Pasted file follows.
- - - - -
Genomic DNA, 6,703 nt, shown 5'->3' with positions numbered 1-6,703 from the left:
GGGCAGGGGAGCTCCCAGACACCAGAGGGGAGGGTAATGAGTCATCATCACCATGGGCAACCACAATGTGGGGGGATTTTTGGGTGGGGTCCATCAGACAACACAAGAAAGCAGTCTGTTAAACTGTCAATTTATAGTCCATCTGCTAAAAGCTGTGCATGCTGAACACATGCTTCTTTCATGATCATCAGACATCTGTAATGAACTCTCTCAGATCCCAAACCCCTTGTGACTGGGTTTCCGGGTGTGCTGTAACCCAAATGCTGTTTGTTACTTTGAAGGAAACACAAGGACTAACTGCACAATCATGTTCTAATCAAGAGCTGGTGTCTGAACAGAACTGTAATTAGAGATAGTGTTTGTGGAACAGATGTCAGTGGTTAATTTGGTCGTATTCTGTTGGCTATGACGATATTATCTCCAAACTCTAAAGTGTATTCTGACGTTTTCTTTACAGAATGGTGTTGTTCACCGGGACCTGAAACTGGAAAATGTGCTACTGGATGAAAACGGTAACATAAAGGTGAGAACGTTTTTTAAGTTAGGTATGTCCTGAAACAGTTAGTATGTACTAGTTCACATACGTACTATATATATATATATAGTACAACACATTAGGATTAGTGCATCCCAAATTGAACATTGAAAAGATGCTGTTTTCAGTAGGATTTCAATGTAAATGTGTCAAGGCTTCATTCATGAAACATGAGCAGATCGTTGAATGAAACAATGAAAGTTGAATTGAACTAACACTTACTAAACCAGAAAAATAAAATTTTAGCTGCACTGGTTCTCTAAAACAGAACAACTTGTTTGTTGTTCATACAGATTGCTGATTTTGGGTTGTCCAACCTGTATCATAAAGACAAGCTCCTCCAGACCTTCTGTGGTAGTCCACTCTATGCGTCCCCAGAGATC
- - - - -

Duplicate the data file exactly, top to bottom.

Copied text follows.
Genomic DNA, 6,703 nt, shown 5'->3' with positions numbered 1-6,703 from the left:
GGGCAGGGGAGCTCCCAGACACCAGAGGGGAGGGTAATGAGTCATCATCACCATGGGCAACCACAATGTGGGGGGATTTTTGGGTGGGGTCCATCAGACAACACAAGAAAGCAGTCTGTTAAACTGTCAATTTATAGTCCATCTGCTAAAAGCTGTGCATGCTGAACACATGCTTCTTTCATGATCATCAGACATCTGTAATGAACTCTCTCAGATCCCAAACCCCTTGTGACTGGGTTTCCGGGTGTGCTGTAACCCAAATGCTGTTTGTTACTTTGAAGGAAACACAAGGACTAACTGCACAATCATGTTCTAATCAAGAGCTGGTGTCTGAACAGAACTGTAATTAGAGATAGTGTTTGTGGAACAGATGTCAGTGGTTAATTTGGTCGTATTCTGTTGGCTATGACGATATTATCTCCAAACTCTAAAGTGTATTCTGACGTTTTCTTTACAGAATGGTGTTGTTCACCGGGACCTGAAACTGGAAAATGTGCTACTGGATGAAAACGGTAACATAAAGGTGAGAACGTTTTTTAAGTTAGGTATGTCCTGAAACAGTTAGTATGTACTAGTTCACATACGTACTATATATATATATATAGTACAACACATTAGGATTAGTGCATCCCAAATTGAACATTGAAAAGATGCTGTTTTCAGTAGGATTTCAATGTAAATGTGTCAAGGCTTCATTCATGAAACATGAGCAGATCGTTGAATGAAACAATGAAAGTTGAATTGAACTAACACTTACTAAACCAGAAAAATAAAATTTTAGCTGCACTGGTTCTCTAAAACAGAACAACTTGTTTGTTGTTCATACAGATTGCTGATTTTGGGTTGTCCAACCTGTATCATAAAGACAAGCTCCTCCAGACCTTCTGTGGTAGTCCACTCTATGCGTCCCCAGAGATC